Those of you who have read my book will remember this remarkable woman.
A lifelong friend is a treasure. One who usually knows more about you than your family; including your mate and children. Experiences are shared that come from the depths of your souls, things that the oneness of such a friendship form into an eternal bond. Loss of a friendship like this gouges a hole in the gut of the remaining friend that nothing can repair. Recently, I lost my friend of over fifty years.
Ann Eunice called out to me from her home, on a blustery winter's night, as I was walking home from the corner store. "Come on in and have a brandy to get warm." We were strangers, yet I didn't hesitate. I was not just cold, I was lonely, newly moved into a house down the block in a small beach town on Long Island.
We talked for hours as if we'd always known each other. She had three kids, I had four. Her husband was killed falling from a high-rise apartment in Manhattan where he worked as maintenance engineer. Mine was bartender for a local well-known restaurant and worked long hours. Ann Eunice, never shortened to just Ann, was twelve years older than me and filled with innate wisdom that I soon came to rely upon. On that bleak night she became my mentor, my sister, my friend.
We spoke and saw each other often, getting involved in each others lives for over twelve years. She and her second husband, Johnny, were godparents to my fifth child. The following year she bore a late in life son who thought he was a cousin to my own six kids.
My family moved out west and then to Pennsylvania, trying to find a safe place to raise our children, and Ann Eunice moved out to Arizona for similar reasons. Long distant calls weren't free then, so we communicated by letters. How grateful I am to have saved all of hers.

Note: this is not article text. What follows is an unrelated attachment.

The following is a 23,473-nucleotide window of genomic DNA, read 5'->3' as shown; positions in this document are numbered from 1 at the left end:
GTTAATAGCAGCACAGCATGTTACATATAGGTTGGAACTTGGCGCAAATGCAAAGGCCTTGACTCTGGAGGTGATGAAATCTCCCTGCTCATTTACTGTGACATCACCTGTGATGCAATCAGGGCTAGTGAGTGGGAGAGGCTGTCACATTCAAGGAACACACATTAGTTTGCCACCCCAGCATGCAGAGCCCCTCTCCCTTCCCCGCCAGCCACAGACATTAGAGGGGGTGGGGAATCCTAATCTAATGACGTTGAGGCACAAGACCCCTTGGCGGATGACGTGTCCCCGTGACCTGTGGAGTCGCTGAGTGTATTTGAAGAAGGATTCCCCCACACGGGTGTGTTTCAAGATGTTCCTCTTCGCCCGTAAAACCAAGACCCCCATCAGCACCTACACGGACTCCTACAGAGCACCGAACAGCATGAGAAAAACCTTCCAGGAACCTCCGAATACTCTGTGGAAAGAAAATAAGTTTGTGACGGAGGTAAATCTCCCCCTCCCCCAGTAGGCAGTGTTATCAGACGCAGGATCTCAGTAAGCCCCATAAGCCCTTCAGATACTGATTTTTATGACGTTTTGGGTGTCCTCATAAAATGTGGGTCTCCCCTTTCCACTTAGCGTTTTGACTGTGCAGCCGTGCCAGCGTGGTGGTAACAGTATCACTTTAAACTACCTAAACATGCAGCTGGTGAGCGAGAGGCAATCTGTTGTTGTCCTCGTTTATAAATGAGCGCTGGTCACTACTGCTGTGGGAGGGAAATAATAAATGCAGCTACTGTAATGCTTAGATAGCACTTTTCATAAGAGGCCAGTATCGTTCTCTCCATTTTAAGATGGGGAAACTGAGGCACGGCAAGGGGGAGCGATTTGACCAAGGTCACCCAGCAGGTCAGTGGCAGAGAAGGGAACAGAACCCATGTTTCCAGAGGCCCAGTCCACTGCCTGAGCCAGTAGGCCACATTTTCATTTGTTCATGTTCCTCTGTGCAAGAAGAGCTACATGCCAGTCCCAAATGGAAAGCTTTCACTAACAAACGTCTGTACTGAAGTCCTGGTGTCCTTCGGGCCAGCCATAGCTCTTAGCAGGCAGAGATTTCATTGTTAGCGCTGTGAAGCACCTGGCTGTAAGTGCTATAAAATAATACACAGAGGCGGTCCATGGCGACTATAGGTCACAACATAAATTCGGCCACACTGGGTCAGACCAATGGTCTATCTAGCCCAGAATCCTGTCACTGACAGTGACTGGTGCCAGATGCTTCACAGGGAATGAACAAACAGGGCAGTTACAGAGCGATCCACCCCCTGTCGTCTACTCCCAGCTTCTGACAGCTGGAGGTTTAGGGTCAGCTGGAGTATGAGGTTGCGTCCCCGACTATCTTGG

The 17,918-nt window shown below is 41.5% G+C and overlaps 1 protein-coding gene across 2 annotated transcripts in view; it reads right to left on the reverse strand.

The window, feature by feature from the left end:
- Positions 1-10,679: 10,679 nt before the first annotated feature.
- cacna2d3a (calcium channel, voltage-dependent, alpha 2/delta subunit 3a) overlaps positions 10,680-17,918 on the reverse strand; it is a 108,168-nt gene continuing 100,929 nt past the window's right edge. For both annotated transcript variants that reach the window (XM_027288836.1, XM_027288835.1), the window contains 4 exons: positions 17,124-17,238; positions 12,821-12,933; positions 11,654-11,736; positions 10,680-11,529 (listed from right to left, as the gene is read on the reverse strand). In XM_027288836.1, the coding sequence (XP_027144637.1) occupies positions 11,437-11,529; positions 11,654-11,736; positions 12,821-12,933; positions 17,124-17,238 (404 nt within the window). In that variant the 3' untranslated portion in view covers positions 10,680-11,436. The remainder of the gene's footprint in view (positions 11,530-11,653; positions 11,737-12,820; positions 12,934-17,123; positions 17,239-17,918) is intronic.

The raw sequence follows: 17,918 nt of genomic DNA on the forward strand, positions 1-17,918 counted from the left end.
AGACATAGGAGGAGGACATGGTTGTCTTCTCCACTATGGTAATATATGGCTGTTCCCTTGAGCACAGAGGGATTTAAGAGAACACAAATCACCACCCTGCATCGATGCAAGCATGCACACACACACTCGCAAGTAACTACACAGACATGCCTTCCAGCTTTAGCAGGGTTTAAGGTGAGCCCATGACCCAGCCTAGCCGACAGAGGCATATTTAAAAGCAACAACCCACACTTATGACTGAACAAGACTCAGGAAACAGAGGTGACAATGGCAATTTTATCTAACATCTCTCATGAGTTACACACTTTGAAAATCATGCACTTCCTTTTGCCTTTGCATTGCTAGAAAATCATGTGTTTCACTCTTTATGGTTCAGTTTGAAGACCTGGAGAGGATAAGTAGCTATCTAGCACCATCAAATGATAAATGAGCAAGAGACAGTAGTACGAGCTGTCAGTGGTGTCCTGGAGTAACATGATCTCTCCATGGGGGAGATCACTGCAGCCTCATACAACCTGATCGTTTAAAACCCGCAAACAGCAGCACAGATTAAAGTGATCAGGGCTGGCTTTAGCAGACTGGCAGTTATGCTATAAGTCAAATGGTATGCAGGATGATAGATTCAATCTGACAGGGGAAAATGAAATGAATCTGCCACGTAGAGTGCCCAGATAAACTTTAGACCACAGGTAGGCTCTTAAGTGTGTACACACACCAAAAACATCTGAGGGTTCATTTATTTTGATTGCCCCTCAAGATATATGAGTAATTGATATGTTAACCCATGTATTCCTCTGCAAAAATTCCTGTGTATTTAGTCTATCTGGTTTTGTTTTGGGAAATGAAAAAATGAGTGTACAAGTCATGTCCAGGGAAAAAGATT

She called when my daughter, her godchild, was killed by a drunk driver--but we were unable to speak--our fierce love for Noelle rendered us both mute. Instead, she prayed. Eventually, we both moved back to New York, but hours apart by car. Yet we were always there for each other, visiting now and again, and still writing. We attended our children's weddings together and were together again when Johnny died.
Ann Eunice moved back to her beloved Arizona to live near her oldest son, while I stayed in New York. We could make free calls now and talk for hours, which we did; sharing the ups and downs, the large and small tragedies of our lives. I had heart attacks, she had a stroke. We were both survivors, but she was the one I went to for comfort, for love and advice.
Now she's gone--suddenly--from a hospital infection that went septic. She took a part of me with her when she left this world--a part that I'll never get back. And I don't think I want it back, as all we shared is forever etched upon my heart. Fifty years of memories are stored within my mind and soul--to be taken out and relived, wept over and placed gently back until needed again. These memories ease my sorrow and comfort me when I reach for the phone to call her . . . then remember that she's no longer there.